A Tale of Two Cities Questions and Answers
by Charles Dickens

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What effect does Madame Defarge have on Lucie when the Defarges visit Lucie's apartment in Tale of Two Cities?

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Lucie, so grateful for the note from her husband which Defarge has transported, at first turns to Madame Defarge to kiss her hand.  Lucie's action is "a passionate, loving, thankful, womanly action", but Madame Defarge chillingly makes no response; her hand "drop(s) cold and heavy, and (takes) to its knitting again".  Lucie recoils with fear, "putting the note in her bosom, and with her hands yet at her neck, look(s) terrified at Madame Defarge".  The malevolence that Madame Defarge exudes is almost palpable, and Dickens uses the symbols of darkness and light to illustrate this effect.  With her golden hair and loving nature, Lucie is symbolized by light, but Madam Defarge threatens that light with the darkness of her hate.  Dickens develops the symbolism of darkness and light, saying,

"The shadow attendant on Madame Defarge  and her party seem(s) to fall so threatening and dark on the child, that her mother (Lucie) instinctively kneel(s) on the ground beside her, and (holds) her to her breast.  The shadow attendant on Madame Defarge and her party seem(s) then to fall, threatening and dark, on both the mother and the child" (Book the Third, Chapter 3).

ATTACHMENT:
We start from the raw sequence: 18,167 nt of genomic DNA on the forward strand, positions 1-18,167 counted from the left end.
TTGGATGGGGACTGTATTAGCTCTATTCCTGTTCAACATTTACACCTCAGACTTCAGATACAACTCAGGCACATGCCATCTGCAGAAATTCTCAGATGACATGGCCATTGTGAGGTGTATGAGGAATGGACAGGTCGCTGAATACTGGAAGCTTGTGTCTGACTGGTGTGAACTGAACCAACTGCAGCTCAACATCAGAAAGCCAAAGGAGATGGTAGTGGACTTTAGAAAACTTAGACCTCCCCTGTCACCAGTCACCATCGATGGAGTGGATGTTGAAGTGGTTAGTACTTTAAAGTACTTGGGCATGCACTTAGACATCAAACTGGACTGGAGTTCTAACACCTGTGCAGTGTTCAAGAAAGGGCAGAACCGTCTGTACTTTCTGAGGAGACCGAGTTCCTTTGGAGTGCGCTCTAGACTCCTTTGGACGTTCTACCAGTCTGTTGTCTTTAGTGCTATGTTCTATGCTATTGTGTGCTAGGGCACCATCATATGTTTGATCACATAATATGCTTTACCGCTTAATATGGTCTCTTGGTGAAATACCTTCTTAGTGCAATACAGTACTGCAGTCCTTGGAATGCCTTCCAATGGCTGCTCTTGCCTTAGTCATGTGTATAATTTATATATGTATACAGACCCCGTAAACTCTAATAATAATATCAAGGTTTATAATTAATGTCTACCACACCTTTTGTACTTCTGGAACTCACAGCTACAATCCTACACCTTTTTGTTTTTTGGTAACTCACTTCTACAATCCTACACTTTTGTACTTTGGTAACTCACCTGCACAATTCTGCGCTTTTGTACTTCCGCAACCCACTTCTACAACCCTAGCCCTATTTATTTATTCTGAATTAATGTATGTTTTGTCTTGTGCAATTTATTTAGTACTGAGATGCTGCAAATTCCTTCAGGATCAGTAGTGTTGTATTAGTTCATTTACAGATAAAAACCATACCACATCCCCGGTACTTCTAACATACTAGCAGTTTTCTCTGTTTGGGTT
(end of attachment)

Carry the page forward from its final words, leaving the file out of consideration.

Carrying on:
Doctor Manette finds a sense of purpose when he realizes that he can help Darnay.  He becomes focused and efficient, navigating through the crazed masses and presenting himself to the Tribunal at the Bastille as "a notable sufferer under the over-thrown system", and pleading for the safety of his son-in-law.  Although he cannot get Darnay released, he is assured that "the prisoner...should, for his sake, be held inviolable in safe custody".  It is granted that Dr. Manette be allowed to remain in "the Hall of Blood" to ensure his son-in-law's well-being "until the danger (is) over".

Through being able to help Darnay, the object of his daughter's love, Dr. Manette finds meaning in the eighteen years of imprisonment he was forced to endure.  His suffering has given him "strength and power", and he says,

"It all tended to a good end...it was not mere waste and ruin.  As my beloved child was helpful in restoring me to myself, I will be helpful now in restoring the dearest part of herself to her, by the aid of Heaven" (Book the Third, Chapter 4).

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